Q2 2023

TPI Survey Feedback


The market remains busy and buoyant, with opportunities in most sectors according to those surveyed in our latest TPI survey. Sentiment is largely positive in contrast to the gloomier outlook of past months, with new projects still landing and progressing through RIBA development phases.

Current commercial project commitments are stable with long-term programmes continuing into procurement over 2024 and 2025. RFPs for new projects that commence in the coming months continue to be received in addition to projects that fell into a holding pattern now being considered again.

Despite material and labour costs being at or near all-time highs, there is a continuing interest from clients on new projects to get into contract. At the same time, clients are acutely aware of the current market pressures and if prices continue to rise, appraisals may not be attractive to continue to procurement.

However, there were some more negative perceptions about future workload prospects among survey respondents. A cooling in new starts in residential and housing sector compared to recent years was expected, with large projects finishing new ones are not replacing them. Reasons quoted ranging from town planning delays and negative appraisals to difficulty obtaining funding. A proportion of speculative and live projects may still be cancelled, reducing the number of opportunities towards the end of 2023.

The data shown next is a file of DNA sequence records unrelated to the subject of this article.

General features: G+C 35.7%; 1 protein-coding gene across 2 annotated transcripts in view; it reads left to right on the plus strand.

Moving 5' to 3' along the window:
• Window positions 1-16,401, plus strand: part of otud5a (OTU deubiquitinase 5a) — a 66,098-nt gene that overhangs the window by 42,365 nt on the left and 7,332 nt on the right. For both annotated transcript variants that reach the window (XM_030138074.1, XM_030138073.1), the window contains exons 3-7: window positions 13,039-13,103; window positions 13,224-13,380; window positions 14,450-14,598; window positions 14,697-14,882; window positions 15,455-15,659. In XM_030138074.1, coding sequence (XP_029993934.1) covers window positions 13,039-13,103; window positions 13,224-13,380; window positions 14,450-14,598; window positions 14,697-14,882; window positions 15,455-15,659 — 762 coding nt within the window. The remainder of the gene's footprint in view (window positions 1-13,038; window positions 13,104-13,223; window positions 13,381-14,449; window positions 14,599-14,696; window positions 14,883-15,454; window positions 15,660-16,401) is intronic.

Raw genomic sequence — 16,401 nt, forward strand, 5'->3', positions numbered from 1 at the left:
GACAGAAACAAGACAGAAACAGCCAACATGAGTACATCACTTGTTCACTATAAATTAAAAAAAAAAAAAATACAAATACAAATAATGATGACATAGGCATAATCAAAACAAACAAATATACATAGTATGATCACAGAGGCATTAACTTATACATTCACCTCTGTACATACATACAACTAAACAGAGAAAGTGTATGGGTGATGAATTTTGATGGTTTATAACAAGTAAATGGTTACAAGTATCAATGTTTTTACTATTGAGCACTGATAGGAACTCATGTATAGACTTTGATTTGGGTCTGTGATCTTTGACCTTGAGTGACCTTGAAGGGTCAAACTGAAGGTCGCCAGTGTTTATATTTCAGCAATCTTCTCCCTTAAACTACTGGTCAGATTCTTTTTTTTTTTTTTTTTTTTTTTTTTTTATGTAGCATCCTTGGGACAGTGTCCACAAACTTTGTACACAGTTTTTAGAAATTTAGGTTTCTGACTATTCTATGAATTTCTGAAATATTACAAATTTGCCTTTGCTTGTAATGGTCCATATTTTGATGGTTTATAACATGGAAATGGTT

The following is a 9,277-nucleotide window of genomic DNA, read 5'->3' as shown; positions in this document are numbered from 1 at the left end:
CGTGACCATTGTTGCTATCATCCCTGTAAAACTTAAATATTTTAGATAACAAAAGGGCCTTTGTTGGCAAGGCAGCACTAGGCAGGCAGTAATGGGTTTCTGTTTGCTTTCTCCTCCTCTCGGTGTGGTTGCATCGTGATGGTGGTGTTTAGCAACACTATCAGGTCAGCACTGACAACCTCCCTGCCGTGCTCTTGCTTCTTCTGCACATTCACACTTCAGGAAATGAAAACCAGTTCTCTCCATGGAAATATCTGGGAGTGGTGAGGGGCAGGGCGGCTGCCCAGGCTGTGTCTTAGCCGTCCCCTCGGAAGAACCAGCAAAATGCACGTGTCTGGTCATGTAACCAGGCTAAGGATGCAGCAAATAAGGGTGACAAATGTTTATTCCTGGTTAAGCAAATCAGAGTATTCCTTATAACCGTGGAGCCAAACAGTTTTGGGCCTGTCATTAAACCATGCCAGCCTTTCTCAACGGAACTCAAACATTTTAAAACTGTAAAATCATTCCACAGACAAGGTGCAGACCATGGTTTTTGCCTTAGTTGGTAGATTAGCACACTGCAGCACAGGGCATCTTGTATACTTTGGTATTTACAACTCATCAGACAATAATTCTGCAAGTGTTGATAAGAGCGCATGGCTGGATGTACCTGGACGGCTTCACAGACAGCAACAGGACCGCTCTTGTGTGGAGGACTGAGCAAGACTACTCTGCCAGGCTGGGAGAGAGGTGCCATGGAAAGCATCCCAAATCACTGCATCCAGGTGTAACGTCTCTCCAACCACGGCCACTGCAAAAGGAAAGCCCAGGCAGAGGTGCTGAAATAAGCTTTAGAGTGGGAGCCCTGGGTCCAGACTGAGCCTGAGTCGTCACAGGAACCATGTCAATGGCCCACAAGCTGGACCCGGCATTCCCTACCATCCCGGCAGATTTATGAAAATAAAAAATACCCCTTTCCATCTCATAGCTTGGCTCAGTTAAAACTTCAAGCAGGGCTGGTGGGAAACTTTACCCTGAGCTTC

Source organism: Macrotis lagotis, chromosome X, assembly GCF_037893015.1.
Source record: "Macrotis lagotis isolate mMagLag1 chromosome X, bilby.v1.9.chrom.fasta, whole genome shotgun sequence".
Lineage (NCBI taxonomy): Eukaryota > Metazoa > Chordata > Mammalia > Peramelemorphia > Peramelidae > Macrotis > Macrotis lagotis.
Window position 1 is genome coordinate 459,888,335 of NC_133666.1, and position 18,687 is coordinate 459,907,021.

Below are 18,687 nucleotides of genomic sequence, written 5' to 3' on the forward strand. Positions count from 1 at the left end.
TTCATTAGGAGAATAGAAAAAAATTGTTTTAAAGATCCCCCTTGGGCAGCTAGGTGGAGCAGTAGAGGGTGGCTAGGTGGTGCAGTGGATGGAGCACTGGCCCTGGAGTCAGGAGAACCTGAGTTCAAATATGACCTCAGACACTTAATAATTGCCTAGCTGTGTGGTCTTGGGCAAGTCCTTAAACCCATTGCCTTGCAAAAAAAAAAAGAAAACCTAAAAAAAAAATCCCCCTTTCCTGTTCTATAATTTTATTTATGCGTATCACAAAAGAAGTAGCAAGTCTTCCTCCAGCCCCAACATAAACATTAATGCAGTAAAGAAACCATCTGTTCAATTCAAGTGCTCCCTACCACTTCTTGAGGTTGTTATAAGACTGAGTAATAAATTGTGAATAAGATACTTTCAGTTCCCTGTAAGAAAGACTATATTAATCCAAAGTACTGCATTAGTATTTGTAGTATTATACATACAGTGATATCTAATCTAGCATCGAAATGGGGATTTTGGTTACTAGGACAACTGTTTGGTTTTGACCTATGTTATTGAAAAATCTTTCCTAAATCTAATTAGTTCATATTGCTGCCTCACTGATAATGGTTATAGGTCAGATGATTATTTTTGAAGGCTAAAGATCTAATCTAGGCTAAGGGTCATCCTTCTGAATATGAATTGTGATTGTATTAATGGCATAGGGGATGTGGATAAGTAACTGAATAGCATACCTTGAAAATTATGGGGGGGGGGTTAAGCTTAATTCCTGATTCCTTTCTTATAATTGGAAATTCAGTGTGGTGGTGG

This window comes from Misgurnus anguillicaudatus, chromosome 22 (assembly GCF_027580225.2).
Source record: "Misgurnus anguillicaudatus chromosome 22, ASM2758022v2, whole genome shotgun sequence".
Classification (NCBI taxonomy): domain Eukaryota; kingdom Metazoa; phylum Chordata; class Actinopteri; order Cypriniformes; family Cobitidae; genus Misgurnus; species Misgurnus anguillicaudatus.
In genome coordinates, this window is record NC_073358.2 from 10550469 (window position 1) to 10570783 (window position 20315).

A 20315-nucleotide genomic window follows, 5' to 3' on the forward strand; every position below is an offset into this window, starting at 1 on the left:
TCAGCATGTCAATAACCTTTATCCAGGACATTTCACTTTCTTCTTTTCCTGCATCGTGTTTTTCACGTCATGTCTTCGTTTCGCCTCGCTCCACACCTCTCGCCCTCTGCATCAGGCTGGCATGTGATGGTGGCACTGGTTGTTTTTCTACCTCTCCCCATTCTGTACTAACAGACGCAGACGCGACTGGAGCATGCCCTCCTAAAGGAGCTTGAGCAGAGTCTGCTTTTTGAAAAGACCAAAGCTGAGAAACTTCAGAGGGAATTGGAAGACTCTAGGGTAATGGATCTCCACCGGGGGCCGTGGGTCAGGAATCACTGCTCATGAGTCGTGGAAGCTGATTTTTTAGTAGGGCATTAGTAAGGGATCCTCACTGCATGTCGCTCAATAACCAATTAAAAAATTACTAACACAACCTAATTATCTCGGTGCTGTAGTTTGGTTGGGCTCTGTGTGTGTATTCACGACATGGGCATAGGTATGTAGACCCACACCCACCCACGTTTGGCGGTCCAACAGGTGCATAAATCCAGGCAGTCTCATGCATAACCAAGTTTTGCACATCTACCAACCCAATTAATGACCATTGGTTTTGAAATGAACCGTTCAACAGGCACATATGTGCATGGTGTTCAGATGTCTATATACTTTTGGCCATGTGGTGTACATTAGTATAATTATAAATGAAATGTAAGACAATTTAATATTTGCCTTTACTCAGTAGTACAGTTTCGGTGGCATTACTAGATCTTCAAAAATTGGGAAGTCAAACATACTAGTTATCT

Market Conditions

The perception of market conditions saw little movement in our latest survey. If anything, market activity has stepped up a gear, with a greater proportion noting higher activity and more passive tendering rather than falling activity and more competitive bidding.

Perception of Market Conditions

The expected drop-off in market activity seems to be pushing out as enquiries and 2023 contractor pipelines look stable. Many are now more concerned about a downturn in 2024.

With the risk that new project opportunities may start to slow towards the end of this year and into 2024, contractors appear keener to tender on more projects due to concerns over longer-term order books. Despite a more competitive attitude towards securing projects, contractors continue to be selective with what they are tendering at present given the strong levels of pre-contract activity in the market.

We anticipate seeing more competitive bidding in the not-too-distant future as new orders and project starts slow down. Early works trades (eg groundworks and demolition) are actively seeking opportunities to tender and have higher levels of available capacity. Later trades such as façades and drylining however, are still declining tenders due to a lack of supply availability and it is likely to take more time for inflationary pressures on these trades to ease.

The recent rise in industry insolvencies is likely to have a growing impact taking supply capacity out of the market. A growing number of contractors have been caught out by rising construction costs and inflexible contracts, especially where prices were fixed before 2022. Consequently, the supply chain is unwilling to accept the risk levels they many have done in the past.

The cost of borrowing and debt financed project funding has increased significantly with clients moving slower, holding back investment plans due to the uncertainty and pressures on appraisals. The supply chain continues to wrestle with variables causing price increases, but after a period of strong activity and excessive inflation, there are clear indications of cooling demand and softening input cost inflation.